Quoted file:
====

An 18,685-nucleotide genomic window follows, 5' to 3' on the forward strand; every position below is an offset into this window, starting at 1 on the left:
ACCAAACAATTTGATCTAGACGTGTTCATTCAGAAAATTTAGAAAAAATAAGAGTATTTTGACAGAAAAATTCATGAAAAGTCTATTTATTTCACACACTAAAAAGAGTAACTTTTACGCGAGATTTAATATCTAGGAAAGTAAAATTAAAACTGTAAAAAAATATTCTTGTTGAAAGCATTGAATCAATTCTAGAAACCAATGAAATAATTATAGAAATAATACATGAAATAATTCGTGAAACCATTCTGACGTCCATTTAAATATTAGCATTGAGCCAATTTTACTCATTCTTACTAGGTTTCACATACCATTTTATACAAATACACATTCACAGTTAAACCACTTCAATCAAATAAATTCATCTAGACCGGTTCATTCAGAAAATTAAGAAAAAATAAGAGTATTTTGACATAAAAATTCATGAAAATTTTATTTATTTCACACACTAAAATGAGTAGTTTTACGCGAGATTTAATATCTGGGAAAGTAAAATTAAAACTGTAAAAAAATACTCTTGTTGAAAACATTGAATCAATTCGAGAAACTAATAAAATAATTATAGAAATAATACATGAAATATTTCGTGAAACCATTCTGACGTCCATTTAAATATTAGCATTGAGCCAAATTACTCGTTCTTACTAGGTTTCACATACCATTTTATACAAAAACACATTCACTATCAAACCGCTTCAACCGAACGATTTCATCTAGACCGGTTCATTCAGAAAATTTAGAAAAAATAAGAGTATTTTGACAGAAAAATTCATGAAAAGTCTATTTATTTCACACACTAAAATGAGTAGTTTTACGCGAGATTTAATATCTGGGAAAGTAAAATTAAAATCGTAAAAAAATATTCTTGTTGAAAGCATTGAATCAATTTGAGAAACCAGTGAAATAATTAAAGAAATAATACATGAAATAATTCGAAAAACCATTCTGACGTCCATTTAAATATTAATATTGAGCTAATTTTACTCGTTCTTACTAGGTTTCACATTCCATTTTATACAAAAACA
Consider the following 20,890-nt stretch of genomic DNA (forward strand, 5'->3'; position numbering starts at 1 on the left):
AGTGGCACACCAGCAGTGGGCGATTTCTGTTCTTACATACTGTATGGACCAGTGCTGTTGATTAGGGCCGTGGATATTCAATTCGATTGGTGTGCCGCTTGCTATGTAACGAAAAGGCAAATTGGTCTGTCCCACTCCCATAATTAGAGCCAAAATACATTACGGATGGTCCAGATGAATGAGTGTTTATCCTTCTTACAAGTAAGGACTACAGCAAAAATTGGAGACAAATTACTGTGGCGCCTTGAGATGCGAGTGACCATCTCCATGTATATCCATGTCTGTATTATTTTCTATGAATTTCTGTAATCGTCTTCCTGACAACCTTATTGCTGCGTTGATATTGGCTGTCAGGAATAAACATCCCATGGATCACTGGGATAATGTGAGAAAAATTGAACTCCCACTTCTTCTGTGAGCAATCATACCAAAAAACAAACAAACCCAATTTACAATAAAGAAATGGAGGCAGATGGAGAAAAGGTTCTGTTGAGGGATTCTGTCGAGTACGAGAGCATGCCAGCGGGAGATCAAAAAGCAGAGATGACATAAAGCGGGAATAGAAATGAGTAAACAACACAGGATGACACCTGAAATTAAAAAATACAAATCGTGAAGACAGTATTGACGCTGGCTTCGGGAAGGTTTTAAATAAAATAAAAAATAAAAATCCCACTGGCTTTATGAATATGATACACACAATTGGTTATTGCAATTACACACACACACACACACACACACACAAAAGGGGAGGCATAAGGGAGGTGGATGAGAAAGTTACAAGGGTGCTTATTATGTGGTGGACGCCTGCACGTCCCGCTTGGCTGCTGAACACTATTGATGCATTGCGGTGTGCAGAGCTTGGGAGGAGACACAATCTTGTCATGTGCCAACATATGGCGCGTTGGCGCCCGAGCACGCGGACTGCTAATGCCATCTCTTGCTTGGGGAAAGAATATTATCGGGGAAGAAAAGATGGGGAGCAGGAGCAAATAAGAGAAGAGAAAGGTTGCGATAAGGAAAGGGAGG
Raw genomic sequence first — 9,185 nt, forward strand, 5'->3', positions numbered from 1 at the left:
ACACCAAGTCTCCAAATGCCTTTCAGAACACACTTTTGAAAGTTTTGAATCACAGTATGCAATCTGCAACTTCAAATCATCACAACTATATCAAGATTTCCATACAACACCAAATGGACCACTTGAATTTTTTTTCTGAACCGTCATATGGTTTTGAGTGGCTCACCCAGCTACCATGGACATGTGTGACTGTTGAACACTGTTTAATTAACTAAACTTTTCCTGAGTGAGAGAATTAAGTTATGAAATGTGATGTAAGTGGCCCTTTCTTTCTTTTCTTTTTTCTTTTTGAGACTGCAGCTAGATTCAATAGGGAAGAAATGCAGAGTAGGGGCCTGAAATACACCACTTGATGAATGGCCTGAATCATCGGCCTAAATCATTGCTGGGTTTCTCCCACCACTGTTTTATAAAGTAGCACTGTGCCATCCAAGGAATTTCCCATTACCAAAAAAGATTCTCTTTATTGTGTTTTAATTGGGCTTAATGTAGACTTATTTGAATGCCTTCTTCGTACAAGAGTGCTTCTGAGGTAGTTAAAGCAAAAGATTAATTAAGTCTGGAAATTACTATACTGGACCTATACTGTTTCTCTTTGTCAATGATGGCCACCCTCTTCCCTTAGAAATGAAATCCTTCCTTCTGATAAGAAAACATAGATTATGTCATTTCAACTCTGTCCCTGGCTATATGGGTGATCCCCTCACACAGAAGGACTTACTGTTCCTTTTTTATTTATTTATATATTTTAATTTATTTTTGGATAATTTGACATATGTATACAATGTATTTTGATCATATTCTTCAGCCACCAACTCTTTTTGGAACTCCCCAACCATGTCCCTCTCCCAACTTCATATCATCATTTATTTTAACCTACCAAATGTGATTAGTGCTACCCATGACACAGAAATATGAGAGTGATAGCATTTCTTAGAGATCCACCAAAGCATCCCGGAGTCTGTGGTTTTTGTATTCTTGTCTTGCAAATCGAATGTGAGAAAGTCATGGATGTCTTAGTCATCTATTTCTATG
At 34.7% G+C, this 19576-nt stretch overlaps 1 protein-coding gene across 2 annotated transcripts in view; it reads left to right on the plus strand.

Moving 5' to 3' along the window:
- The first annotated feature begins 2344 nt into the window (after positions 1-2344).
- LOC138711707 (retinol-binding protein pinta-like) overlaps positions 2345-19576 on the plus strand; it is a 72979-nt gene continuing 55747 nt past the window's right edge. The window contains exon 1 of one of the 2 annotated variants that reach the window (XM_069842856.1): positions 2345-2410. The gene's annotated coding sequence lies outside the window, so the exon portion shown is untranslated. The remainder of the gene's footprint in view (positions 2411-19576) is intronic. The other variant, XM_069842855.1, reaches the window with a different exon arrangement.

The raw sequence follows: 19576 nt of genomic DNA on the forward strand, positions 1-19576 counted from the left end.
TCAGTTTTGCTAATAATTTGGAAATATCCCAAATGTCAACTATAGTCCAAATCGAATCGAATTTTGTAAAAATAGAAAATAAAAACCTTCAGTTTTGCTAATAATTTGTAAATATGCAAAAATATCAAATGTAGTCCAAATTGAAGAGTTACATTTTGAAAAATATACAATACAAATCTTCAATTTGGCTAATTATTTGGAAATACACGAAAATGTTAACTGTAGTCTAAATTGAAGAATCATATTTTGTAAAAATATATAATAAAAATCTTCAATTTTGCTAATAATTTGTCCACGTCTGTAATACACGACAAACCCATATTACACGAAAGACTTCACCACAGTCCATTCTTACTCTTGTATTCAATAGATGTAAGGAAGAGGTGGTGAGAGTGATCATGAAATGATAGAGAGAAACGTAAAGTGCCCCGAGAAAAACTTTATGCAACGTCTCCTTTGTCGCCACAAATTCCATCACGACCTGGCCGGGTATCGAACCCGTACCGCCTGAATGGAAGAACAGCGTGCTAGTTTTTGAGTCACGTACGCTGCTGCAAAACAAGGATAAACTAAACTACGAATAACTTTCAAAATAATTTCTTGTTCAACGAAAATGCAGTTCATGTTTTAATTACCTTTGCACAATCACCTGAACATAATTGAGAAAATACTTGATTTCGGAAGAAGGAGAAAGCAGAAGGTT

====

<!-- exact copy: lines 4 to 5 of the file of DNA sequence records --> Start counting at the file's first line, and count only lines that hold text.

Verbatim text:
AGTGGCACACCAGCAGTGGGCGATTTCTGTTCTTACATACTGTATGGACCAGTGCTGTTGATTAGGGCCGTGGATATTCAATTCGATTGGTGTGCCGCTTGCTATGTAACGAAAAGGCAAATTGGTCTGTCCCACTCCCATAATTAGAGCCAAAATACATTACGGATGGTCCAGATGAATGAGTGTTTATCCTTCTTACAAGTAAGGACTACAGCAAAAATTGGAGACAAATTACTGTGGCGCCTTGAGATGCGAGTGACCATCTCCATGTATATCCATGTCTGTATTATTTTCTATGAATTTCTGTAATCGTCTTCCTGACAACCTTATTGCTGCGTTGATATTGGCTGTCAGGAATAAACATCCCATGGATCACTGGGATAATGTGAGAAAAATTGAACTCCCACTTCTTCTGTGAGCAATCATACCAAAAAACAAACAAACCCAATTTACAATAAAGAAATGGAGGCAGATGGAGAAAAGGTTCTGTTGAGGGATTCTGTCGAGTACGAGAGCATGCCAGCGGGAGATCAAAAAGCAGAGATGACATAAAGCGGGAATAGAAATGAGTAAACAACACAGGATGACACCTGAAATTAAAAAATACAAATCGTGAAGACAGTATTGACGCTGGCTTCGGGAAGGTTTTAAATAAAATAAAAAATAAAAATCCCACTGGCTTTATGAATATGATACACACAATTGGTTATTGCAATTACACACACACACACACACACACACACAAAAGGGGAGGCATAAGGGAGGTGGATGAGAAAGTTACAAGGGTGCTTATTATGTGGTGGACGCCTGCACGTCCCGCTTGGCTGCTGAACACTATTGATGCATTGCGGTGTGCAGAGCTTGGGAGGAGACACAATCTTGTCATGTGCCAACATATGGCGCGTTGGCGCCCGAGCACGCGGACTGCTAATGCCATCTCTTGCTTGGGGAAAGAATATTATCGGGGAAGAAAAGATGGGGAGCAGGAGCAAATAAGAGAAGAGAAAGGTTGCGATAAGGAAAGGGAGG
Raw genomic sequence first — 9,185 nt, forward strand, 5'->3', positions numbered from 1 at the left: